Meditation Apps
A smiling woman meditates with her eyes closed and headphones in her ears.
Another type of technology that can help out is a meditation app to help put you in a calm state of mind. Mindfulness meditation and other meditative techniques have been shown to improve sleep quality, according to the Keck School of Medicine. Whereas the sleep tracking apps can help give a sense of sleeping methods, mindfulness apps can help you get in the mood to sleep.
The Headspace app is one of the most popular apps in the Health & Fitness section of the Apple app store; it provides many different options to help you get into the right mindset to meditate and relax.
Our personal favorite, the Casper Sleep Channel, is a magical slumberland of sounds, meditations, and bedtime stories to help you wind down and drift off. It’s available to stream on apps you likely already own, like Spotify and YouTube.
Likewise, the Calm app has a few guided meditations and “sleep stories” that are similar to bedtime stories, to help guide you to a better sleep. Utilizing these apps takes away the stress of learning to meditate on your own for a better night’s rest.

Wearable Sleep Trackers Can Provide Advice

Where sleep apps give you a broad overview of how you sleep, wearable sleep trackers will help you identify different sleeping patterns. They can help you identify a “rough sense of the time (you’re) spending in bed . . . and the regularity of sleep zone,” which are extremely beneficial, according to Katherine Dudley, MD, MPH.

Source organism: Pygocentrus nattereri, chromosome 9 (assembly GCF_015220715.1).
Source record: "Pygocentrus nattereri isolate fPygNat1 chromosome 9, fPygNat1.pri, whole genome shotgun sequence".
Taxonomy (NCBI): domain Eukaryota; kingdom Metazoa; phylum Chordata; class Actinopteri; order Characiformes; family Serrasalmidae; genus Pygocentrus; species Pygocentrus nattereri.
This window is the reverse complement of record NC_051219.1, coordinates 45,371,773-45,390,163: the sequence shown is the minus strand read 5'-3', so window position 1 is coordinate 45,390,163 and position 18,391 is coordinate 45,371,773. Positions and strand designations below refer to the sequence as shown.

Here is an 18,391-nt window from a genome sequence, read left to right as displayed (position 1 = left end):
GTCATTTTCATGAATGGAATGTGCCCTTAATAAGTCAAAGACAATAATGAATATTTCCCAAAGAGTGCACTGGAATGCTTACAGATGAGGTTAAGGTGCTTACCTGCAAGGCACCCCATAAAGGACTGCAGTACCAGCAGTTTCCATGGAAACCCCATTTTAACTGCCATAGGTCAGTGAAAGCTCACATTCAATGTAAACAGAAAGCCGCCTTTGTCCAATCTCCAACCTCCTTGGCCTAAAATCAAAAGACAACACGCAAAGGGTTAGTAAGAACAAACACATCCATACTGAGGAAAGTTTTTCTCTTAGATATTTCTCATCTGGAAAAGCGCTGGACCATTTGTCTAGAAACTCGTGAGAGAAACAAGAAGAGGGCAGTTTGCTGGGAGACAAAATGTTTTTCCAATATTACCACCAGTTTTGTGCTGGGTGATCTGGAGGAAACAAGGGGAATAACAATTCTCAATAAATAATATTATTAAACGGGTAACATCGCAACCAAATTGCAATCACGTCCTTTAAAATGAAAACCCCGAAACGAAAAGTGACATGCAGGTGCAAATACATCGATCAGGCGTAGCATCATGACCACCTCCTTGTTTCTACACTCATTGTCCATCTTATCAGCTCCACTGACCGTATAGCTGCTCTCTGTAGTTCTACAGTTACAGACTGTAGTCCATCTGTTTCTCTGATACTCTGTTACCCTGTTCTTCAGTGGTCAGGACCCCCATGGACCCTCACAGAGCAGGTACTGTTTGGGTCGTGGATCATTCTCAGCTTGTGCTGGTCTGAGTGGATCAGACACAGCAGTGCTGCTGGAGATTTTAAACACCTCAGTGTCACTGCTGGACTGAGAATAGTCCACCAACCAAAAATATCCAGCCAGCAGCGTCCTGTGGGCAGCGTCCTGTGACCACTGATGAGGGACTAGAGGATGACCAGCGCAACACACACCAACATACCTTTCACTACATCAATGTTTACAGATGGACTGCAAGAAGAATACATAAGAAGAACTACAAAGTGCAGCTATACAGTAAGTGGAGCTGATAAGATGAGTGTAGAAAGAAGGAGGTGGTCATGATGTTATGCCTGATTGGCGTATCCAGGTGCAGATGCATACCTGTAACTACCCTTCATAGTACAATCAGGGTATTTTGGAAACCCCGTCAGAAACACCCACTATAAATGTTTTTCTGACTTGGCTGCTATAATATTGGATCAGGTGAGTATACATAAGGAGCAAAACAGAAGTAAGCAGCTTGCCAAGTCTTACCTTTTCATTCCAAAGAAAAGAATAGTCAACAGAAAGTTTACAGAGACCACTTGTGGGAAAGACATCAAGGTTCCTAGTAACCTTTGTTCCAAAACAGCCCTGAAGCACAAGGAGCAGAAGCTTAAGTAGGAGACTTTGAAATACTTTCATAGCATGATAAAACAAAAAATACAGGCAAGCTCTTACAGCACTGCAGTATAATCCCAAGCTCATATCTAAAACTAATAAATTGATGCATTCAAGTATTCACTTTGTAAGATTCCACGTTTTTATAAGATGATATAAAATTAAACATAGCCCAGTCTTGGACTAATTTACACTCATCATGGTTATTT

For example, if you feel sluggish when you go to bed at 10 pm, but feel active when you sleep at 11 pm, the sleep trackers will take note of that. Using this information can help you leverage your unconscious habits for a better night’s rest.
Sleep tracking technologies, like wristbands and headbands are among the more popular examples of wearable sleep trackers. Here’s a deeper look at a few:
Wrist Wearables
A watch with a screen for tracking sleep.
One of the most well-known wearable sleep trackers is the smartwatch. Smartwatches are able to collect data about your health (how many calories are burned in a day, when to stand, etc.). They’re also able to identify when and how we’re sleeping.
The downside, however, is the fact that they can sometimes be a little uncomfortable. If you can get past that, then a smartwatch can help you identify any areas of sleep that need improvement. Also, resist the urge to check the time at night. This can make it harder to fall asleep if you wake up.

Using Light to Help You Sleep

A night stand with a calming Casper Glow Light next to a pile of books.
The bright lights in a room can make it difficult to fall into a deep sleep, according to Kristeen Cherney, PhD in an article reviewed by Deborah Weatherspoon, PhD, RN, CRNA. This is due to the way color temperature in light affects the brain: Colder light, such as blue light, keeps you alert and awake, whereas warmer light that mimics the color of a fire or the sunset can create a sense of comfort and relaxation, guiding you to a better sleep.
Programmable lights, like Casper’s Glow Light, can help in that regard. The Glow Light can set up a warm light to help set up a relaxing feel as atmosphere, gradually dimming to help you doze off into a soft sleep. You can also schedule the Glow Light to wake you up more naturally in the morning with a soft, warm light (alarm-free!).